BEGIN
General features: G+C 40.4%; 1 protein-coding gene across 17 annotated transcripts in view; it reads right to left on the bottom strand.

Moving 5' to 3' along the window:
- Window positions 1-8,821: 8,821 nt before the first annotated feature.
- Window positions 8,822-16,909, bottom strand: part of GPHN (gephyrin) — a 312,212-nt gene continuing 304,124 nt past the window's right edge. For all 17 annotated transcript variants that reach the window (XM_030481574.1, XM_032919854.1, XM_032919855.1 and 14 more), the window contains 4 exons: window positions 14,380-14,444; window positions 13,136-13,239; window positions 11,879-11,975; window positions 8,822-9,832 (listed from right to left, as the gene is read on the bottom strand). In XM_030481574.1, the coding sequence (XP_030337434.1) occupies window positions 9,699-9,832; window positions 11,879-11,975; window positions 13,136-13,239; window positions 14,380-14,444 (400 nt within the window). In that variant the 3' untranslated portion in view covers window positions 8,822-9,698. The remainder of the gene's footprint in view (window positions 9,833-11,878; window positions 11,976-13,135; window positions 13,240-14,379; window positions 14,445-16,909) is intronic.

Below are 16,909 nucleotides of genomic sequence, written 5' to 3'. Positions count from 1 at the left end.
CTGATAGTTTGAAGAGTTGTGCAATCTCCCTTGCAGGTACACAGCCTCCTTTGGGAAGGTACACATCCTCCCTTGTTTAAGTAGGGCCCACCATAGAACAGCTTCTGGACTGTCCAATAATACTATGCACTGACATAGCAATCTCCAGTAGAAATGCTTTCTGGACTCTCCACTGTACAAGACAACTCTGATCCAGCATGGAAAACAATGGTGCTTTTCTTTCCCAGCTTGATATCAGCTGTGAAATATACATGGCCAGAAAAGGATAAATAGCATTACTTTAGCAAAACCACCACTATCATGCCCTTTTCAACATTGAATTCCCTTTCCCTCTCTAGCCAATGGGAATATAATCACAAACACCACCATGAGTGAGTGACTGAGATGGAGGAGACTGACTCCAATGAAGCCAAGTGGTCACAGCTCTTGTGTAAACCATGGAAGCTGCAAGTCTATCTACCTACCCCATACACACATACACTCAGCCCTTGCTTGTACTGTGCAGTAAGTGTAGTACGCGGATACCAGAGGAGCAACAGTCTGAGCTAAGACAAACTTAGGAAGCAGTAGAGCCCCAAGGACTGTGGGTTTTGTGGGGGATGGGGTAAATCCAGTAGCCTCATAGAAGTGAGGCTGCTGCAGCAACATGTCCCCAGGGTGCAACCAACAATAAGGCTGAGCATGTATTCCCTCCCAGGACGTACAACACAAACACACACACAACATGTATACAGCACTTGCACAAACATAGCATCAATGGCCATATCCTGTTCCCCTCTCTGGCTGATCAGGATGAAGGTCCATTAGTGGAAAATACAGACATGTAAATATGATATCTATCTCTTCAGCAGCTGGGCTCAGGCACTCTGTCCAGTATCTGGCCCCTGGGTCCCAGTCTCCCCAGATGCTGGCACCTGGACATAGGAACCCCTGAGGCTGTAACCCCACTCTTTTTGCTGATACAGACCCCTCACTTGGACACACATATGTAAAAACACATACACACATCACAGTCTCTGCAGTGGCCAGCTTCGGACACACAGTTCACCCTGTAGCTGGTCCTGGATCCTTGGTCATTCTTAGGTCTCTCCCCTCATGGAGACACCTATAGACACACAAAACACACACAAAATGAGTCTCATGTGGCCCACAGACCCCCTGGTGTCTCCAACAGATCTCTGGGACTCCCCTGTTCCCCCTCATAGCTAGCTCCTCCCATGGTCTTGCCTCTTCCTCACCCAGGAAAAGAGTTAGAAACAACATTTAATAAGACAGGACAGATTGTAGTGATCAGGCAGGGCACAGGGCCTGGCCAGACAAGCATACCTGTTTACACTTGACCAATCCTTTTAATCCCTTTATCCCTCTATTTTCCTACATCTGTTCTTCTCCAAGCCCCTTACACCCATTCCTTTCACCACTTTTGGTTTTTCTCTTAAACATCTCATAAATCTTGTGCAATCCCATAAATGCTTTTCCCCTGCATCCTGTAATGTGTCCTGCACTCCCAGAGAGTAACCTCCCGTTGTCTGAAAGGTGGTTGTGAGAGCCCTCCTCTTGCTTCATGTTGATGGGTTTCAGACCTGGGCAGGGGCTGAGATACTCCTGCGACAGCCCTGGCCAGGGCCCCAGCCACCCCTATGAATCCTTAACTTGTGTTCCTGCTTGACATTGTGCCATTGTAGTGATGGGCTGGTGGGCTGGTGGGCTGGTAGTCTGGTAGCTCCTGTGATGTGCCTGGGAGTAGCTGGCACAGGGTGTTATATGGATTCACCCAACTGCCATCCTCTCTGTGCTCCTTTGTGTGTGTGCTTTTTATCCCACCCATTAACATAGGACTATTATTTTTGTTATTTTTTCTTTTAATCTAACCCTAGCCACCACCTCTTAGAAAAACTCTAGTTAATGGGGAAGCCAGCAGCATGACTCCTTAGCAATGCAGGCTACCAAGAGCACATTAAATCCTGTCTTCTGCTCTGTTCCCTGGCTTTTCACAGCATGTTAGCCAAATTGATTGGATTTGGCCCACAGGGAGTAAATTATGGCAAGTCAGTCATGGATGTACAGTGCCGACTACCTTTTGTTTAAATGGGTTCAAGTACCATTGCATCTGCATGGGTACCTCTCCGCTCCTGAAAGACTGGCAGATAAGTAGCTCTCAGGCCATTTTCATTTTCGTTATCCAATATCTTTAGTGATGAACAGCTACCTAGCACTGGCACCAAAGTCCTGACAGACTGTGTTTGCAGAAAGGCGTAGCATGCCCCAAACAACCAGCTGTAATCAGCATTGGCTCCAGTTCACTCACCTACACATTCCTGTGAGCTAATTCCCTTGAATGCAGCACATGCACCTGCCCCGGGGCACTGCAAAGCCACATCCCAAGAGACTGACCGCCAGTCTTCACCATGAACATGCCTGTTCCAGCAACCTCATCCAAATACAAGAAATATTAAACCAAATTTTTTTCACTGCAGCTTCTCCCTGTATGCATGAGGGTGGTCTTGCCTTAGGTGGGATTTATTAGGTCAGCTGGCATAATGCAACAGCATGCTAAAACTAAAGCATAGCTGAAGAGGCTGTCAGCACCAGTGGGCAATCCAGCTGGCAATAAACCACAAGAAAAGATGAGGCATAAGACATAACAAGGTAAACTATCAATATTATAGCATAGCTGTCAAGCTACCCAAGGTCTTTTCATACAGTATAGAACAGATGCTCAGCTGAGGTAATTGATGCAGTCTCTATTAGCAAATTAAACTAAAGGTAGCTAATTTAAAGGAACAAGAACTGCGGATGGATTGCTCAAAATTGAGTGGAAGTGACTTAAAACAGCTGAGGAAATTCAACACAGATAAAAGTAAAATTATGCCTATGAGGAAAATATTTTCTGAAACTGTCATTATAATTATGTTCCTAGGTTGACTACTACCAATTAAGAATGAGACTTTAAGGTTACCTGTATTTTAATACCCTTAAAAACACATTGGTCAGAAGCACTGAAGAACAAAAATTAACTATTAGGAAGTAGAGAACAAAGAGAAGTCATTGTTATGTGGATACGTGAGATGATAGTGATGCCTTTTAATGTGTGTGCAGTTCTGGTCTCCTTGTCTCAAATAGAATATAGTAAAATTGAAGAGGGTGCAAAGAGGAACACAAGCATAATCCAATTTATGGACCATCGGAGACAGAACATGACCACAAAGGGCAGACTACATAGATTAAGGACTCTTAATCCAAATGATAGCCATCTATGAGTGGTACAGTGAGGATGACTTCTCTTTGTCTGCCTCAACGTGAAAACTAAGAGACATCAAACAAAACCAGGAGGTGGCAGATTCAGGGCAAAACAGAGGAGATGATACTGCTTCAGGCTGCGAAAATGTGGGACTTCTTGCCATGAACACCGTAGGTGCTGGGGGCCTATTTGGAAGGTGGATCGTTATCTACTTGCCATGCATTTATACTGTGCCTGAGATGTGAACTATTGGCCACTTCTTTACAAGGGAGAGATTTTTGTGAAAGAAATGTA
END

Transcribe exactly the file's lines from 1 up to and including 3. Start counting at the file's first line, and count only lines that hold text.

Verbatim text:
General features: G+C 40.4%; 1 protein-coding gene across 17 annotated transcripts in view; it reads right to left on the bottom strand.

Moving 5' to 3' along the window:
- Window positions 1-8,821: 8,821 nt before the first annotated feature.